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Marten Mickos wants to let a million hackers loose on corporate America

  • November 9th , 2016

This first appeared in the San Francisco Business Times on November 3, 2016. View the original article here: http://www.bizjournals.com/sanfrancisco/news/2016/11/03/marten-mickos-hackerone-hackers-bugs-bounties.html

Alt textMarten Mickos in SFBT

Marten Mickos is CEO of HackerOne, a cybersecurity firm with a unique business model. Rather than building and selling security products, HackerOne runs a marketplace that pays out “bug bounties” to hackers all over the world for scouting out kinks in companies’ software. The model has proven very effective, with a rapidly growing customer base that includes Uber, General Motors, Dropbox, Twitter, GitHub and the Pentagon. Mickos sat down with the Business Times to discuss company goals, the philosophy that’s driving HackerOne’s growth, and what Uber and Barbie Dolls have in common.

How’s business? We’ve had amazing growth, especially in the last six
months. It’s always a roller coaster, and the paranoid part of me is always thinking, “What’s going to break next?” But we’ve expanded our hacker pool, expanded our customers.

Hackers once carried such a negative connotation, but that’s not the case anymore. Why? We’re learning that admitting your vulnerabilities, being more open about who you are and what your intent is, is the way to be successful. You can’t just give a one-sided story all the time.

Since your business model is relatively new, how do you go about setting the bounties? Initially we didn’t know how to set the bounties, so we just did it. The minimum bounty is $100, the average bounty is $530. The maximum bounty varies, but it could be $15,000 or $30,000 depending on the programs. Now we have mathematical models to determine what the ideal bounty should be in any given situation.

We also have customers with different ambition levels, so we’ll have some customers say, “We want our bounties to be always above average. We want the best hackers.” When you come on board as a customer, you can choose to play the average game or you can pay more to get the best hackers. Slowly, this is driving bounties up, but it’s actually healthy because the benefit to companies today is so enormous that it’s only right that they pay a bit more for those findings.

What’s the biggest challenge in scaling up the model? The biggest challenge is a mind shift. What does it take for someone to admit vulnerabilities? For every human being, it’d be useful to go and have a medical checkup every year, but how many do it? Not everyone. It’s the same with companies. If they overcome that hump, then the next question is are their operations ready to deal with it? If you ask someone to tell you about problems, you must also have the readiness to fix.

Some companies where the software infrastructure is so old, or their methods are so old-fashioned, they can’t respond quickly. So there’s an operations shift as well. But once those two things are in place, there’s nothing stopping them. We have some very traditional organizations already running successfully on HackerOne: General Motors, Department of Defense, insurance companies, retail companies, airlines.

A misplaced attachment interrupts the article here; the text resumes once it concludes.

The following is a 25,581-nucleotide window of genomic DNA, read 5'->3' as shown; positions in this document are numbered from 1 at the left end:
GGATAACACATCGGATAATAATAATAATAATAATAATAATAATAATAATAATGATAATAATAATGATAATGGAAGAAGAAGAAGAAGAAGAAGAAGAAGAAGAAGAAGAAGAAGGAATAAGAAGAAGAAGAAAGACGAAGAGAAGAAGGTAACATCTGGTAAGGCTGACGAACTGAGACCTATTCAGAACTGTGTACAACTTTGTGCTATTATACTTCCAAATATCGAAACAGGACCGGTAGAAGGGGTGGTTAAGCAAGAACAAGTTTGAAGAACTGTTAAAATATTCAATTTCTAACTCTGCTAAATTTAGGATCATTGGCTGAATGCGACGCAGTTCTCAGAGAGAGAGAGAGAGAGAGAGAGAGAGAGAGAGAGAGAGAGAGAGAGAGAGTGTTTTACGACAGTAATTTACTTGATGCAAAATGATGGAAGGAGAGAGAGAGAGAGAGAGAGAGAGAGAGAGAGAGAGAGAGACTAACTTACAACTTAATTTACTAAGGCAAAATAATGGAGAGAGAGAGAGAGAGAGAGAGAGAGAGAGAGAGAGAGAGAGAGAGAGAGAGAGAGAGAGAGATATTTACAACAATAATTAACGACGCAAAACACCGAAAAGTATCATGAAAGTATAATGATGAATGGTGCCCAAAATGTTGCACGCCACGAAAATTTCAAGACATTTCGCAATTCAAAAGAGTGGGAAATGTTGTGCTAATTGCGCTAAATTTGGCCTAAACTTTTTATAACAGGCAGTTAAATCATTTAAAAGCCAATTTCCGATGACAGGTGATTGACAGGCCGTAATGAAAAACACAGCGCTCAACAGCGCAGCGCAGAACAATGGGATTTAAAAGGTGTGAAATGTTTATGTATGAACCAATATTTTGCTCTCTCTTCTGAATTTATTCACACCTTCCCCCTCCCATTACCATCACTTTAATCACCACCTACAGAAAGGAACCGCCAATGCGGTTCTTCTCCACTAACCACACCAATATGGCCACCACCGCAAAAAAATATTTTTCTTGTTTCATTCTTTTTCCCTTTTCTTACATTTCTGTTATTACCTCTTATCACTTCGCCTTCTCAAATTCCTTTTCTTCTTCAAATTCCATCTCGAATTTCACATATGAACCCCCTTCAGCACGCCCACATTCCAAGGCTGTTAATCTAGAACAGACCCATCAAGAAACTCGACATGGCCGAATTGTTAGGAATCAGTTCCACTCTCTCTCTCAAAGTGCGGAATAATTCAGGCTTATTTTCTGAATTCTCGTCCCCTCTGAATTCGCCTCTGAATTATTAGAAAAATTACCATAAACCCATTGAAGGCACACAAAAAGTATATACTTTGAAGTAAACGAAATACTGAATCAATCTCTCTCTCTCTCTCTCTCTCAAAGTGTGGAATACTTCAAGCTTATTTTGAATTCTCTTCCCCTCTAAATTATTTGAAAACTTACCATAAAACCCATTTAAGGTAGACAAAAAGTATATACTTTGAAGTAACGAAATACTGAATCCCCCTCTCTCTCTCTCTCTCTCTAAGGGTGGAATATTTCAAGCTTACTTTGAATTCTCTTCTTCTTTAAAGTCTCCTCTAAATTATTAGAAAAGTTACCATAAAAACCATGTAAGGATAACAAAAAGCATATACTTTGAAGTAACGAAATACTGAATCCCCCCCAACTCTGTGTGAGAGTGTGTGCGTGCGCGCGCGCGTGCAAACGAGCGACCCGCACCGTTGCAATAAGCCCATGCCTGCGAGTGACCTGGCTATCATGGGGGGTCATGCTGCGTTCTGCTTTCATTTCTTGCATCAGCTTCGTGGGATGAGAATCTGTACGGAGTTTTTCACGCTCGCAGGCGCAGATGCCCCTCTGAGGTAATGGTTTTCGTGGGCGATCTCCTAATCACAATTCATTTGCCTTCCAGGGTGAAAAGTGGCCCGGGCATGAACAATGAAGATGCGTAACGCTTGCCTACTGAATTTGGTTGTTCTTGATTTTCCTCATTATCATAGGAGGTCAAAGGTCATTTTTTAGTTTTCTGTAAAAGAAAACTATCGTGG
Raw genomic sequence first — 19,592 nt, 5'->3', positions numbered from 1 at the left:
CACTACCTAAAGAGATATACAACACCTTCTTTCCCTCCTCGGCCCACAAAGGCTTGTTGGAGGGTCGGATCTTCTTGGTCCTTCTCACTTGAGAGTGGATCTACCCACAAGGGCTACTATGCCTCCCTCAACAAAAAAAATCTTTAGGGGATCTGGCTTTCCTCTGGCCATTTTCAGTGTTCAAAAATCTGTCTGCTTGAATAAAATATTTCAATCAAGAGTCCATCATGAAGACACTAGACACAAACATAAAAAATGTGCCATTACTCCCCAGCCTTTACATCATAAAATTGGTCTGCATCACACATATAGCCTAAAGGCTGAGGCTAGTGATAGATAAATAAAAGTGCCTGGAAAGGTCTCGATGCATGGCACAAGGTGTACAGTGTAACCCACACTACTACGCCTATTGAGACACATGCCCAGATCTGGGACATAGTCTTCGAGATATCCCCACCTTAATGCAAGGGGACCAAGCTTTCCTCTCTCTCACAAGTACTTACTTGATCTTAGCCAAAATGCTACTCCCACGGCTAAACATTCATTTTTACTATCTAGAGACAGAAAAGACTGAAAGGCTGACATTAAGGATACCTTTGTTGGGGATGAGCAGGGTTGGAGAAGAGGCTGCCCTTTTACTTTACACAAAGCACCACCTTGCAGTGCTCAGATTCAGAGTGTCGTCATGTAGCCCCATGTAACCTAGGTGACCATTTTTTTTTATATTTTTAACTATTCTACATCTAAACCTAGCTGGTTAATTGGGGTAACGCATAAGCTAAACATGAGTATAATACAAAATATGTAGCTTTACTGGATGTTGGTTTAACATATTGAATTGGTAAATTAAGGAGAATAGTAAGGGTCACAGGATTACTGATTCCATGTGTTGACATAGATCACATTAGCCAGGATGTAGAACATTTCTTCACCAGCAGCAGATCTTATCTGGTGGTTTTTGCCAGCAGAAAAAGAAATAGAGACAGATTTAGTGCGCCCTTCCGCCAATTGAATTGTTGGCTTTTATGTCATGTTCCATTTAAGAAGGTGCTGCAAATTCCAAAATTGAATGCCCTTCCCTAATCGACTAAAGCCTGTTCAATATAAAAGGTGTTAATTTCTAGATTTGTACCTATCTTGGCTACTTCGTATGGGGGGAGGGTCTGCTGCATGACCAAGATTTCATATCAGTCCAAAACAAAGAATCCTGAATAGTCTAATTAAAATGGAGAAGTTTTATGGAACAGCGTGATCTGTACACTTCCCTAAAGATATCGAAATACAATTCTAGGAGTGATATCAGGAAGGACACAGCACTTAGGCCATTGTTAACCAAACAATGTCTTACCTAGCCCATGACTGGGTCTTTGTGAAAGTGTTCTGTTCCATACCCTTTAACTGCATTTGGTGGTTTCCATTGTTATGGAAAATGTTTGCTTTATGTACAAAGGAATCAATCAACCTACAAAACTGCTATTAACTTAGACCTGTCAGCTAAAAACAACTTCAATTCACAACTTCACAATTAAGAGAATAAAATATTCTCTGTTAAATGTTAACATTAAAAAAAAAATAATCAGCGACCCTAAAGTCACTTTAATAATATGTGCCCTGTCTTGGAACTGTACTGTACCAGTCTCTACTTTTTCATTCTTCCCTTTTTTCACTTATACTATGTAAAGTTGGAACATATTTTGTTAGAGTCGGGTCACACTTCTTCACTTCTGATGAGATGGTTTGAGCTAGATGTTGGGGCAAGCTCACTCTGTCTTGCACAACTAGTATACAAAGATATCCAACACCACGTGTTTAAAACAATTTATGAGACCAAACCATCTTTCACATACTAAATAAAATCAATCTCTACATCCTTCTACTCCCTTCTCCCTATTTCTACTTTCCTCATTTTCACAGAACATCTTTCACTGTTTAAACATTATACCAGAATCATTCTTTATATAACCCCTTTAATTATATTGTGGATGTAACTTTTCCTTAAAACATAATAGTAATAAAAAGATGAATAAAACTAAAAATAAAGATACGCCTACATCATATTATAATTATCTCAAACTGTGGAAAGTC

You’ve been CEO for about a year now. What was your No. 1 priority when you started? We have a very strong founding team and early employees, but didn’t really have an executive team with experience in building sales, marketing, services. So one of my early priorities was to build the right team. To get more philosophical again, your No. 1 job as CEO is to build a team. The second job is to make sure your company doesn’t run out of cash. We’re very well-funded so I didn’t have to worry about the cash side. As long as those two things are in place, you’re set up for success.

How do you go about broadening your pool of hackers? They are just coming to us. They hear about it from friends and sign up. It’s kind of like a cult movement. Many of these are curious, intelligent young people with time on their hands: They need something meaningful to do. We give them a task, we ask them to do a good deed every day and give them badges and points and all kinds of things to reward them – plus money.

So how does this “cult movement” grow? It’s kids talking to other kids, grown-ups to other grown-ups. We already have over 70,000 signed up. Our highest-paid hacker, a guy who lives in Las Vegas, has made over half a million dollars already on our platform. The youngest is a 10-year-old kid in Finland who got $10,000 from Instagram.

Next company goal you haven’t achieved yet? We want to grow our hacker community to one million hackers. It’ll take time to get there, but it’s really a goal. We differ from every other player in this space by having that goal.

Do you think a million hackers exist out there now? I think there are an order of magnitude more who would be doing this. So if we get a million, we’re still not hitting the ceiling in any way. Every town has this smart kid with a curious mind. All of them can be hackers.

Who’s your ideal customer? Anyone with an online presence and a brand they care about is a suitable customer for us. That Wi-Fi-enabled Barbie doll is in our program. Why would you have to protect a Barbie dolls from hackers? Because Barbie dolls are in the hands of kids with a microphone and a camera. Cybersecurity is omnipresent. Barbie dolls, too.

Predilections? I like to read books, I like photography, I like my road bike, hiking, skiing, sailing, and of course good food and wine. I don’t have time for all of those things, but I love my work too.

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